Sarahah, a new anonymous messaging service, recently soared in popularity with teens. Originally, Sarahah was created so that workers could safely give honest feedback to employers, employees and co-workers. You sign up and send the link to your page for anyone to comment on. Now, Sarahah’s reach expands beyond the workplace. Therefore, anyone can make a page — and anyone can leave feedback or comments. The anonymity leaves your teen vulnerable to inappropriate comments, insults and harassment.
Anonymity makes Sarahah a ripe breeding ground for cyberbullying. There is no site monitoring. According to The Daily Dot, parents have already reported cases of harassment. Also, anyone can search for and comment on the pages of registered users. Because of this, harass happens freely and without repercussions. In fact, a mother in Cherokee, Alabama contacted the ABC3340 news team because her daughter had been harassed. Similarly, the Dublin News shared a report from another mother whose daughter been harassed by multiple anonymous users.
Of course, Sarahah could be used for positive interactions and helpful, constructive feedback. These three steps will help your child stay safe — and away from bullies — on Sarahah.
Choose Who Can See Your Page. The first line of defense? Remind your teens to share the link to their account only with people they know and trust. This could mean family, friends, and, with very careful consideration, school mates. Urge tham to consult you or to use their best judgement when sharing their link. Also, advise them not to share the link openly on any of their other social media accounts.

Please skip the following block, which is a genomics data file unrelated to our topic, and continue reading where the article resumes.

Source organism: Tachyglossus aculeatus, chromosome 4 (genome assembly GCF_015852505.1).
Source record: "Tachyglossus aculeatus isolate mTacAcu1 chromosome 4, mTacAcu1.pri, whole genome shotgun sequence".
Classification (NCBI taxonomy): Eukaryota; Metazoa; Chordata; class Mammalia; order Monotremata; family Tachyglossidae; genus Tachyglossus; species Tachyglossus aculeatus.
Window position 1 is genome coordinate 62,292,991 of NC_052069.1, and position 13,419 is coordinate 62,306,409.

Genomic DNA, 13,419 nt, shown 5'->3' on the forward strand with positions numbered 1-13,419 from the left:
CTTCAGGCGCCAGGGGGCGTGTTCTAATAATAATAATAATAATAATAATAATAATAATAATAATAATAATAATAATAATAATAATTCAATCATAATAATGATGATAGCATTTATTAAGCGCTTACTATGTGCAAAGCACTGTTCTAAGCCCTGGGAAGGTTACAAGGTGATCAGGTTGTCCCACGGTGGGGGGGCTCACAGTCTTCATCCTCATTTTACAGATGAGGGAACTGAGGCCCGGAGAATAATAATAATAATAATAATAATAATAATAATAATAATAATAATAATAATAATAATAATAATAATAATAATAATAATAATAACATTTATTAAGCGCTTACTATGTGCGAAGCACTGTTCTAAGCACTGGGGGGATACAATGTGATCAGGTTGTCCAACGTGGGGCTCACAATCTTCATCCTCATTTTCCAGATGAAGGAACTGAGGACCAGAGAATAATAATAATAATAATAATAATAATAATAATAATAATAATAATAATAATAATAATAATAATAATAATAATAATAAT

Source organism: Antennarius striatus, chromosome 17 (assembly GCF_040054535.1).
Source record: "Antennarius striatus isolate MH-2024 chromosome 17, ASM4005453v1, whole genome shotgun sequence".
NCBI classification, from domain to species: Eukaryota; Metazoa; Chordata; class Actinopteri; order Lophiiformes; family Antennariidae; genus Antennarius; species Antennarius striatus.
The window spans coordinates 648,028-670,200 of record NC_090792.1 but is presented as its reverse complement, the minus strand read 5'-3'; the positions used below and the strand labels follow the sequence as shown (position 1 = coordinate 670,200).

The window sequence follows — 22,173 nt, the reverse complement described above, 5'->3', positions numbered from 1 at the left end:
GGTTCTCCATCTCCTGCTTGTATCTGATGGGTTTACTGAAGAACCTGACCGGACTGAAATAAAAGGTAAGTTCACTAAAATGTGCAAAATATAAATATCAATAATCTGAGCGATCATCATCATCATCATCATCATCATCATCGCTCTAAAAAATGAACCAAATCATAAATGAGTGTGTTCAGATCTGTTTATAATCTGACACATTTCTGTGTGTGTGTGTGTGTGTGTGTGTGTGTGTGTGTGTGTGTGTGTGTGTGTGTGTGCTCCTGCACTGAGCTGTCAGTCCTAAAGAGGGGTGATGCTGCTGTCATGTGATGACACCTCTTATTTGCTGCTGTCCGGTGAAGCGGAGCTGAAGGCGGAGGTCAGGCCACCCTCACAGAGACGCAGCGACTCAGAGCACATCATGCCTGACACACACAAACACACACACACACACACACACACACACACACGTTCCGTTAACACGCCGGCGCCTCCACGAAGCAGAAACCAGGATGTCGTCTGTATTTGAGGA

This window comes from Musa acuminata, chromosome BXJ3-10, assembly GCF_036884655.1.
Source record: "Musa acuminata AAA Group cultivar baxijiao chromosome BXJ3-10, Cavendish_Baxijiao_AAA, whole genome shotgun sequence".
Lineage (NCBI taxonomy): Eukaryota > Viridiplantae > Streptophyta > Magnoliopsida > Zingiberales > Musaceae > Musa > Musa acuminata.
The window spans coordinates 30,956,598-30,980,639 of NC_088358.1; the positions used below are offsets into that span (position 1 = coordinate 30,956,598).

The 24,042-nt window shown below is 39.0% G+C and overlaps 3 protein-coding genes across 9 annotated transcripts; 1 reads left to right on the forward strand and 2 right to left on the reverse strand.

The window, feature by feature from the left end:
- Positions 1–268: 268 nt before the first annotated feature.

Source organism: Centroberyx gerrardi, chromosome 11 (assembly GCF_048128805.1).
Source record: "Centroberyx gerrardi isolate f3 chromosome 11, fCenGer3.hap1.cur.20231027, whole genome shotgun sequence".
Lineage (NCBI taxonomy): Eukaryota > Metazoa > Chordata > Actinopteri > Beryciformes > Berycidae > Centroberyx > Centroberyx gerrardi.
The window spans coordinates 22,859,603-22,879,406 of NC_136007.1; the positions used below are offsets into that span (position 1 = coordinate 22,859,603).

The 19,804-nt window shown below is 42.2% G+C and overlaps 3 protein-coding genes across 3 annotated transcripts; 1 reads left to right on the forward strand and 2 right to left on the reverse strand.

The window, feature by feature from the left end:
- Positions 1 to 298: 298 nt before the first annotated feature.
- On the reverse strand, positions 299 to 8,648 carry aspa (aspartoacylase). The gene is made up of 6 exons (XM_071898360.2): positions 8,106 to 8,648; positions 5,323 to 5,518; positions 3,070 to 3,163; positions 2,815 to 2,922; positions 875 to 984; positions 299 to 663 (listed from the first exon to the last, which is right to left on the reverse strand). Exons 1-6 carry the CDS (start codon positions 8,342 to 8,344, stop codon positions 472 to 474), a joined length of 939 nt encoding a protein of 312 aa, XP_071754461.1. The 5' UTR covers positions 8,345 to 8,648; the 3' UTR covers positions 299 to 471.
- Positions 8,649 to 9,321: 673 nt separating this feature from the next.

Privacy Settings Mean Safety. Help your teen find the privacy section of the app’s settings. Then, encourage your teen to deselect “allow unauthorized users to post.” This will prevent strangers from posting on your teen’s profile. You can also deselect “appear in search.” With this step, they can prevent strangers from finding their profile. There is even an option to opt out of anonymous posting altogether.
Encourage Safety Outside Your Home. It’s essential to develop an open, honest line of communication with your teenager. That way, you can make sure they’re safe even if they’re far from home. Also, keep up with trends in electronic communications. The more you know about the way teens communicate, the more you can help them develop healthy communication skills. Encourage your child’s school to ensure their online safety. For example, ask if they offer instruction in digital citizenship. Also, on sites like Sarahah, there are no moderators. Therefore, there’s no one to monitor for cyberbullying or inappropriate materials. Your child’s school, however, may set up a monitoring system on school computers.Computer word and phrase monitoring software can make sure that nothing potentially dangerous or harmful happens to your child when they’re online at school.
Text by Amber Pope